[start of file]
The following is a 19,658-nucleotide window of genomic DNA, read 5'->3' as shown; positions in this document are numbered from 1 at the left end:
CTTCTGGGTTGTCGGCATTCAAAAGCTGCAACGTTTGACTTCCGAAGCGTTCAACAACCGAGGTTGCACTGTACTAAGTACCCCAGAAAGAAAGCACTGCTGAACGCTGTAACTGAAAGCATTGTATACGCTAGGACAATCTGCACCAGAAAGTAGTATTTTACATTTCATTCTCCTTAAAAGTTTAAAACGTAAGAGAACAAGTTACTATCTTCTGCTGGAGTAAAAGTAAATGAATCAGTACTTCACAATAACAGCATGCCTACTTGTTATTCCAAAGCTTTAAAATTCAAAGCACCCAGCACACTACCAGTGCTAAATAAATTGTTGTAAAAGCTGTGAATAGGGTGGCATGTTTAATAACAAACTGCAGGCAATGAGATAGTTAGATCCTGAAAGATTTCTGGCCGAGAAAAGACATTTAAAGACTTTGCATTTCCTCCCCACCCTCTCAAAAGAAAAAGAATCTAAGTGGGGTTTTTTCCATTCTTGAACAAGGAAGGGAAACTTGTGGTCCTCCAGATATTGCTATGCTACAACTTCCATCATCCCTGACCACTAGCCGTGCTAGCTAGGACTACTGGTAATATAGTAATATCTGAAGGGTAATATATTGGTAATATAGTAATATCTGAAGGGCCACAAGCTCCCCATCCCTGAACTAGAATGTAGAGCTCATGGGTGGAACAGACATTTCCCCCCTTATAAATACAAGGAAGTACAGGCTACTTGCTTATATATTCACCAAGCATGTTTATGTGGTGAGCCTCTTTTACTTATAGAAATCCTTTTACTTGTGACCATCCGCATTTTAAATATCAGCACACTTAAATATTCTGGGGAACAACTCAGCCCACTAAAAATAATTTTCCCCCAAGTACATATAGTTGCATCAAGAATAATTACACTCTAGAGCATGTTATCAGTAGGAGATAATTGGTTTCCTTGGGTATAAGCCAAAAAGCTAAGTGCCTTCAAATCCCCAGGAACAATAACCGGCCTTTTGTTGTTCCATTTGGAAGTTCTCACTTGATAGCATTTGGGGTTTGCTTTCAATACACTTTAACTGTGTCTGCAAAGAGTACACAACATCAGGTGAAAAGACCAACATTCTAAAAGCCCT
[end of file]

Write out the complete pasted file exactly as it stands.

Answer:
The following is a 19,658-nucleotide window of genomic DNA, read 5'->3' as shown; positions in this document are numbered from 1 at the left end:
CTTCTGGGTTGTCGGCATTCAAAAGCTGCAACGTTTGACTTCCGAAGCGTTCAACAACCGAGGTTGCACTGTACTAAGTACCCCAGAAAGAAAGCACTGCTGAACGCTGTAACTGAAAGCATTGTATACGCTAGGACAATCTGCACCAGAAAGTAGTATTTTACATTTCATTCTCCTTAAAAGTTTAAAACGTAAGAGAACAAGTTACTATCTTCTGCTGGAGTAAAAGTAAATGAATCAGTACTTCACAATAACAGCATGCCTACTTGTTATTCCAAAGCTTTAAAATTCAAAGCACCCAGCACACTACCAGTGCTAAATAAATTGTTGTAAAAGCTGTGAATAGGGTGGCATGTTTAATAACAAACTGCAGGCAATGAGATAGTTAGATCCTGAAAGATTTCTGGCCGAGAAAAGACATTTAAAGACTTTGCATTTCCTCCCCACCCTCTCAAAAGAAAAAGAATCTAAGTGGGGTTTTTTCCATTCTTGAACAAGGAAGGGAAACTTGTGGTCCTCCAGATATTGCTATGCTACAACTTCCATCATCCCTGACCACTAGCCGTGCTAGCTAGGACTACTGGTAATATAGTAATATCTGAAGGGTAATATATTGGTAATATAGTAATATCTGAAGGGCCACAAGCTCCCCATCCCTGAACTAGAATGTAGAGCTCATGGGTGGAACAGACATTTCCCCCCTTATAAATACAAGGAAGTACAGGCTACTTGCTTATATATTCACCAAGCATGTTTATGTGGTGAGCCTCTTTTACTTATAGAAATCCTTTTACTTGTGACCATCCGCATTTTAAATATCAGCACACTTAAATATTCTGGGGAACAACTCAGCCCACTAAAAATAATTTTCCCCCAAGTACATATAGTTGCATCAAGAATAATTACACTCTAGAGCATGTTATCAGTAGGAGATAATTGGTTTCCTTGGGTATAAGCCAAAAAGCTAAGTGCCTTCAAATCCCCAGGAACAATAACCGGCCTTTTGTTGTTCCATTTGGAAGTTCTCACTTGATAGCATTTGGGGTTTGCTTTCAATACACTTTAACTGTGTCTGCAAAGAGTACACAACATCAGGTGAAAAGACCAACATTCTAAAAGCCCT